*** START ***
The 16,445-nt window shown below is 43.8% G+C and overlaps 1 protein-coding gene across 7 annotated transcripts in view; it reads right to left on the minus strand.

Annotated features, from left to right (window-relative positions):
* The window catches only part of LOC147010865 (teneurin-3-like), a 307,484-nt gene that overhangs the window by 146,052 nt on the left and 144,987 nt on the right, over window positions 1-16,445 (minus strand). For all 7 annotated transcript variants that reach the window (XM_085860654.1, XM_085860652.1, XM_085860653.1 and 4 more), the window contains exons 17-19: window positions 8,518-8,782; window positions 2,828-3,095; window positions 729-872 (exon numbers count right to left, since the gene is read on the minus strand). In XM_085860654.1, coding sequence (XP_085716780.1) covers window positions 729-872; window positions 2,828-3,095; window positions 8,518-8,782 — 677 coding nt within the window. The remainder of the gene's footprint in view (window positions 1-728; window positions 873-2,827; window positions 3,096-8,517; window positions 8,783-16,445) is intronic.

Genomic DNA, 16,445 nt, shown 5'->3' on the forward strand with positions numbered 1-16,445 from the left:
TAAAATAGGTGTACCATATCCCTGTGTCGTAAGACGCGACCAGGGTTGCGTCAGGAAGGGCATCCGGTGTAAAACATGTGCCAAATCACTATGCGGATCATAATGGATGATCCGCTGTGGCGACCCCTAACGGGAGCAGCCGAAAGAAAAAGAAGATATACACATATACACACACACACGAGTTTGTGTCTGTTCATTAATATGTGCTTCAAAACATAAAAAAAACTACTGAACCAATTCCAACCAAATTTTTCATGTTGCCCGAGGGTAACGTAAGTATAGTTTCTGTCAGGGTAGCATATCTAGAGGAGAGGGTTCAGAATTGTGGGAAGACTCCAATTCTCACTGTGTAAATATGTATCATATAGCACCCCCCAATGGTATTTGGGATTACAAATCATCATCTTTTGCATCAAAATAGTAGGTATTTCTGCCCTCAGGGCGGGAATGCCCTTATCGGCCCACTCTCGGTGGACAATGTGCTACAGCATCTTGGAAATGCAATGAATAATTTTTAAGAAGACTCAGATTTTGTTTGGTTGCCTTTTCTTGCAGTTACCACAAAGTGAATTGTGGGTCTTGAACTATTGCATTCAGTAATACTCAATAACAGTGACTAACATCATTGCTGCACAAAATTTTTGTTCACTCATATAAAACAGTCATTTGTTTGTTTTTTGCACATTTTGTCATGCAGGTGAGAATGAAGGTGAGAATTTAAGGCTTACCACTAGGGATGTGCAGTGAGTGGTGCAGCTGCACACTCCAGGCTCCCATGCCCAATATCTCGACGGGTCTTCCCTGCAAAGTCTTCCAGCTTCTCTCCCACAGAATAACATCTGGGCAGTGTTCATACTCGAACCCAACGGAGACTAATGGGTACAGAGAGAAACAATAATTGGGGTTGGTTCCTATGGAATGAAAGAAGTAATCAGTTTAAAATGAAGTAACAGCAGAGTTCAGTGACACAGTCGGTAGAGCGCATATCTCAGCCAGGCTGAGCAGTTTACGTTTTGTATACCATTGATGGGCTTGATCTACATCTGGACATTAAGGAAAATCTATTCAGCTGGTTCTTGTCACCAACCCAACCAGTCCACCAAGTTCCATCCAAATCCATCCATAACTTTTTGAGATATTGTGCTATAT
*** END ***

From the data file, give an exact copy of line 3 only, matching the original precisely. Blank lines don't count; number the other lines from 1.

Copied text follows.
* The window catches only part of LOC147010865 (teneurin-3-like), a 307,484-nt gene that overhangs the window by 146,052 nt on the left and 144,987 nt on the right, over window positions 1-16,445 (minus strand). For all 7 annotated transcript variants that reach the window (XM_085860654.1, XM_085860652.1, XM_085860653.1 and 4 more), the window contains exons 17-19: window positions 8,518-8,782; window positions 2,828-3,095; window positions 729-872 (exon numbers count right to left, since the gene is read on the minus strand). In XM_085860654.1, coding sequence (XP_085716780.1) covers window positions 729-872; window positions 2,828-3,095; window positions 8,518-8,782 — 677 coding nt within the window. The remainder of the gene's footprint in view (window positions 1-728; window positions 873-2,827; window positions 3,096-8,517; window positions 8,783-16,445) is intronic.